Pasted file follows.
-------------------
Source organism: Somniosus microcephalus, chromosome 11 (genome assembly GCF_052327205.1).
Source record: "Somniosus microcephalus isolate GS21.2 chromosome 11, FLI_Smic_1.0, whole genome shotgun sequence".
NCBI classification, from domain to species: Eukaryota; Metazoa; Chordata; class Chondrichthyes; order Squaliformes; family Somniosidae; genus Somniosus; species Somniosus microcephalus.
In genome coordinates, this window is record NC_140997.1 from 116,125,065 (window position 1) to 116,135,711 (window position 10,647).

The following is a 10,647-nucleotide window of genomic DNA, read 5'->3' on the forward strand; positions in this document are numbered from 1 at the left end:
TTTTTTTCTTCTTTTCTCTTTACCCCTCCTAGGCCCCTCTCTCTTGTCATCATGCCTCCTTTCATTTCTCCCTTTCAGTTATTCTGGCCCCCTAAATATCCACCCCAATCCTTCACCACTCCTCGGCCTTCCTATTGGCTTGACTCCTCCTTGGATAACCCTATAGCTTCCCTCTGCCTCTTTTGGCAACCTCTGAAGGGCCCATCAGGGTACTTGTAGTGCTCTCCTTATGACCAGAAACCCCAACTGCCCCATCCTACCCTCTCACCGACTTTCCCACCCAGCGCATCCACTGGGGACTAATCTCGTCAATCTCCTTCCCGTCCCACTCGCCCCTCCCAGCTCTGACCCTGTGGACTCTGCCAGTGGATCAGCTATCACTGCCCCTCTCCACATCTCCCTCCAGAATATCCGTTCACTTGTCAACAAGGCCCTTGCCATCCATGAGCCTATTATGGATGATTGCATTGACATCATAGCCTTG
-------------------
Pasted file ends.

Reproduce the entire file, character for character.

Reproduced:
Source organism: Somniosus microcephalus, chromosome 11 (genome assembly GCF_052327205.1).
Source record: "Somniosus microcephalus isolate GS21.2 chromosome 11, FLI_Smic_1.0, whole genome shotgun sequence".
NCBI classification, from domain to species: Eukaryota; Metazoa; Chordata; class Chondrichthyes; order Squaliformes; family Somniosidae; genus Somniosus; species Somniosus microcephalus.
In genome coordinates, this window is record NC_140997.1 from 116,125,065 (window position 1) to 116,135,711 (window position 10,647).

The following is a 10,647-nucleotide window of genomic DNA, read 5'->3' on the forward strand; positions in this document are numbered from 1 at the left end:
TTTTTTTCTTCTTTTCTCTTTACCCCTCCTAGGCCCCTCTCTCTTGTCATCATGCCTCCTTTCATTTCTCCCTTTCAGTTATTCTGGCCCCCTAAATATCCACCCCAATCCTTCACCACTCCTCGGCCTTCCTATTGGCTTGACTCCTCCTTGGATAACCCTATAGCTTCCCTCTGCCTCTTTTGGCAACCTCTGAAGGGCCCATCAGGGTACTTGTAGTGCTCTCCTTATGACCAGAAACCCCAACTGCCCCATCCTACCCTCTCACCGACTTTCCCACCCAGCGCATCCACTGGGGACTAATCTCGTCAATCTCCTTCCCGTCCCACTCGCCCCTCCCAGCTCTGACCCTGTGGACTCTGCCAGTGGATCAGCTATCACTGCCCCTCTCCACATCTCCCTCCAGAATATCCGTTCACTTGTCAACAAGGCCCTTGCCATCCATGAGCCTATTATGGATGATTGCATTGACATCATAGCCTTG